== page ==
MY "TEN SPEEDS"

 

 

MY "TEN SPEEDS"

 

 

 

SITE INDEX   FINDING   BICYCLES   WORK SHOP   TRADING   WHAT'S NEW?

MY "TEN SPEEDS"

 

 

RALEIGH GRAND PRIX - INTRO

FINDING THE GRAND PRIX

INSPECT/BUILD THE MIXTE

 

BICYCLES OF CANADA

 

  

FINDING THE 198? RALEIGH GRAND PRIX

In the course of a single year, it is not uncommon for me to have my hands on, and/or access to, a thousand old bicycles, or more.  A good deal, of this access, is a result of following my own Bicycle Finding Procedures, however; many bicycles now come my way, though I do not have access to all of them, through a wonderful organization - Bicycles for Humanity.

I like to think of myself, as one of the key players in helping our local chapter of B4H achieve sustainability.  I am the fellow, responsible for bicycle collection, organizing at least two bicycle donation drives, each year.

As part of my pick-up duties, I go to people's homes, at their request, to pick up offered bicycles.  And, finally, at B4H, people can donate bicycles, anytime during the year, that best suits their situations.

In addition to my bicycle acquisition duties, I also manage the B4H repair/storage facility, ensuring it remains organized, well supplied with needed stuff, and safe to work in.  To that responsibility, it has fallen on my shoulders, for a few years now, to train people who want to learn how to maintain bicycles.

Though this sounds like a lot of work, and quite frankly, it is, I love doing it.  As a reward, for all of the time, effort and cash that I invest in the B4H endeavour,  I, like anyone else, am entitled to claim a donated bicycle, through the B4H Earn A Bike Program.

And that, sort of, is how I came to own this near mint old Raleigh Mixte - but there is a twist...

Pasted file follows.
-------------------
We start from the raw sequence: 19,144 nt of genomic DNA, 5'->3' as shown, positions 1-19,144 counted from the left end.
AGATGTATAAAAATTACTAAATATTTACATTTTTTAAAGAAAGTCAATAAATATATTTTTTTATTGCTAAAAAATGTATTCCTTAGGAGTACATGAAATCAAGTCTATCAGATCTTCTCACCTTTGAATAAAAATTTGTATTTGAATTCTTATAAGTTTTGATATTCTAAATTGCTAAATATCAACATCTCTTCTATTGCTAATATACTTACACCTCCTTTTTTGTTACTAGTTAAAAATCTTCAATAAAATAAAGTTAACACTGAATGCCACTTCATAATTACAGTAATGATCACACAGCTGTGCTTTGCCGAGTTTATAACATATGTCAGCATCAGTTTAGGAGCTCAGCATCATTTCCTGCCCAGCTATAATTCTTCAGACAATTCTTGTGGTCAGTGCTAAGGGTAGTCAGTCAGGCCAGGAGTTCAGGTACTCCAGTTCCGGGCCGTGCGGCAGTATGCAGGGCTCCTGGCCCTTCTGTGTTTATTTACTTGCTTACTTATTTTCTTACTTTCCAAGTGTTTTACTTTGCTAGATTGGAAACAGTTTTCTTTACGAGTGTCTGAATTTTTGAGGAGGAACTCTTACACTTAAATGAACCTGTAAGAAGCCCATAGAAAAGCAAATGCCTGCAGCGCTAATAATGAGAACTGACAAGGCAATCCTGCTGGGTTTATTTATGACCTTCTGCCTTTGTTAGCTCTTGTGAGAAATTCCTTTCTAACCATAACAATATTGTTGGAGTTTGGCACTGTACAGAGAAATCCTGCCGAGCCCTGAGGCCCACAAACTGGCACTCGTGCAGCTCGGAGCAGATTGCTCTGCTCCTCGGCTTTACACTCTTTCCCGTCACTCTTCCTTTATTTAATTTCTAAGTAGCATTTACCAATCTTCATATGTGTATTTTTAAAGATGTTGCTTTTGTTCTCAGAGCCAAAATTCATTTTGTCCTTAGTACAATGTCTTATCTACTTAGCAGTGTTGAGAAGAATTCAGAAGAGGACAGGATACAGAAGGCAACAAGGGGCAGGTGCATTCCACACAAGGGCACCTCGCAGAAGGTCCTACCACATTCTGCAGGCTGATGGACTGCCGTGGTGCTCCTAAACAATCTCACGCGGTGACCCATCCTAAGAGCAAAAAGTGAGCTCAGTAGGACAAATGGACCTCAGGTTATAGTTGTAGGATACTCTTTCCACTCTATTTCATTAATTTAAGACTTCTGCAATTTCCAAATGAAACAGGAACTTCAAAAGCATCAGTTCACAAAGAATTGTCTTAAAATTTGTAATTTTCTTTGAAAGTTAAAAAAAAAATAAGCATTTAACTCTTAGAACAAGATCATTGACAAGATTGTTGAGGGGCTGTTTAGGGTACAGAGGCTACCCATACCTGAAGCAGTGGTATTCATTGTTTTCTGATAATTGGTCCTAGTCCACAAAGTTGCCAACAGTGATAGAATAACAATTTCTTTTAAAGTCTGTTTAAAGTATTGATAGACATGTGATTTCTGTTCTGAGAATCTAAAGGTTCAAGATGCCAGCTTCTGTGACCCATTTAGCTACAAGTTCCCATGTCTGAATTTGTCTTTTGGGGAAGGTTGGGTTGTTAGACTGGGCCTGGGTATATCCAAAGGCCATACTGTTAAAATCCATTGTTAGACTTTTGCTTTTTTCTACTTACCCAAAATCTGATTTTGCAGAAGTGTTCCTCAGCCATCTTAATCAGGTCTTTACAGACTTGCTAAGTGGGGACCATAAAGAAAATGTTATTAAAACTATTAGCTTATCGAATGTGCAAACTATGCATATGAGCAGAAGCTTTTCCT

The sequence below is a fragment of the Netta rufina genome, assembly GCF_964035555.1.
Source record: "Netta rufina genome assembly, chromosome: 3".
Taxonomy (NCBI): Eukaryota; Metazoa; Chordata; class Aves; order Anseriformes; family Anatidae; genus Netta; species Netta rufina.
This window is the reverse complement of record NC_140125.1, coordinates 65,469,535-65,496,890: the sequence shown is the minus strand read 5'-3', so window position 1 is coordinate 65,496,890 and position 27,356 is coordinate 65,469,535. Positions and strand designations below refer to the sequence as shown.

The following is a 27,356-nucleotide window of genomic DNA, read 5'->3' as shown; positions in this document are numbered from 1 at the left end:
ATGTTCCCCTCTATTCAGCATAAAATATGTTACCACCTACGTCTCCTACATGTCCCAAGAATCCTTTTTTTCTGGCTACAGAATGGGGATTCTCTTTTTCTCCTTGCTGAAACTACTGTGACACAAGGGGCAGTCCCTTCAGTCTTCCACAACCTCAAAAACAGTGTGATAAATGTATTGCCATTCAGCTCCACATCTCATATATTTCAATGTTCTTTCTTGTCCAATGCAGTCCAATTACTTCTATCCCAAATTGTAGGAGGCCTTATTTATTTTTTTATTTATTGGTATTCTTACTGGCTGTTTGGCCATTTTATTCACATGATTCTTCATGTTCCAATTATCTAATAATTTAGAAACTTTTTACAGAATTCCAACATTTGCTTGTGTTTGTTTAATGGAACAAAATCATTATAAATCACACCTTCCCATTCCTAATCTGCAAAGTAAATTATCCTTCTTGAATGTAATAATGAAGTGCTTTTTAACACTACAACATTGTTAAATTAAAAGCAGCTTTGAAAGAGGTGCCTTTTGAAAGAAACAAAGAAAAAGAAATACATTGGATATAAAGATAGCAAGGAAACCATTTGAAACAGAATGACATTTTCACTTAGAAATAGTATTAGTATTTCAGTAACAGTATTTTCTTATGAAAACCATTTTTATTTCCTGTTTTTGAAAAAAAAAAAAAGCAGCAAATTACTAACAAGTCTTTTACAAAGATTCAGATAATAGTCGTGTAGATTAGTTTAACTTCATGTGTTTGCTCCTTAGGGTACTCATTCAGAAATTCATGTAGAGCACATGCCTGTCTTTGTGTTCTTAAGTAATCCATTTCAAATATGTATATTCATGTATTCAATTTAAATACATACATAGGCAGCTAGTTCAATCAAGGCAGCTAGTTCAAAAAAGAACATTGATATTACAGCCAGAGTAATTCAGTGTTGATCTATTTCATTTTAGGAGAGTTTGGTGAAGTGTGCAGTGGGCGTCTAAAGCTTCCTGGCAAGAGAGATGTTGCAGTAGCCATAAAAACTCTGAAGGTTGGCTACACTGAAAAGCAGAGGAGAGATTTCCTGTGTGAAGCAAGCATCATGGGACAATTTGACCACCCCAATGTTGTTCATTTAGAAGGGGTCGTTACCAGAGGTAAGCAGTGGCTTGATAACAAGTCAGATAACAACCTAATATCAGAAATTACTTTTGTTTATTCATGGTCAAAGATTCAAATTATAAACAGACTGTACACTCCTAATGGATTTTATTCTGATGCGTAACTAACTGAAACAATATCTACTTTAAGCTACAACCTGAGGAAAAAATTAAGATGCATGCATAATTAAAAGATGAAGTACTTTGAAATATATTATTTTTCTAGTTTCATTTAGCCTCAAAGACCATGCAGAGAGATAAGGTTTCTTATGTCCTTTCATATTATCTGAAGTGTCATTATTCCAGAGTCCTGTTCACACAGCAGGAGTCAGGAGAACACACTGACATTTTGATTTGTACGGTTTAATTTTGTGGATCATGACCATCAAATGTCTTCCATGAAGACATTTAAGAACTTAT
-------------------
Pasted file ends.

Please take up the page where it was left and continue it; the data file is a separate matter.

It costs me a lot of money, each year, to make between fifty and a hundred bicycle pick-ups.  I might add, that is a conservative estimate.  The point is, it costs a lot to collect bicycles, when the people donating them, do not have the means to deliver the bikes, to a defined location.

In an effort to optimize my use of gasoline, I plan my pick-up days, and pick-up routes, trying my best to keep mileage as low as possible, while maximizing how many bicycles I get per load.  The average is eight adult bikes per truck bed full.  But this is still a dollars and cents consuming business, and any opportunity to reduce my costs were always sought out.

It occurred to me that some people could not make our drop off times, Tuesday mornings and Wednesday evenings.  With this in mind, I started inviting people to drop their donated bicycles off at my house.  WOW!

How would you like to be mixing yourself a cup of tea, glance out the rear window into the back yard, as you stirred the tea, only to see someone wheeling a, drop dead gorgeous, eighties something Sekine MR300 across the lawn.  And, would you feel any better if he, or she, leaned the bicycle against the apple tree, and left it there, while they went back to their vehicle, only to wheel a second bicycle over to the tree.

That bicycle, was this eighties something, Canadian made Raleigh Grand Prix Mixte.

NEXT - INSPECTING & BUILDING THE MIXTE

 

 

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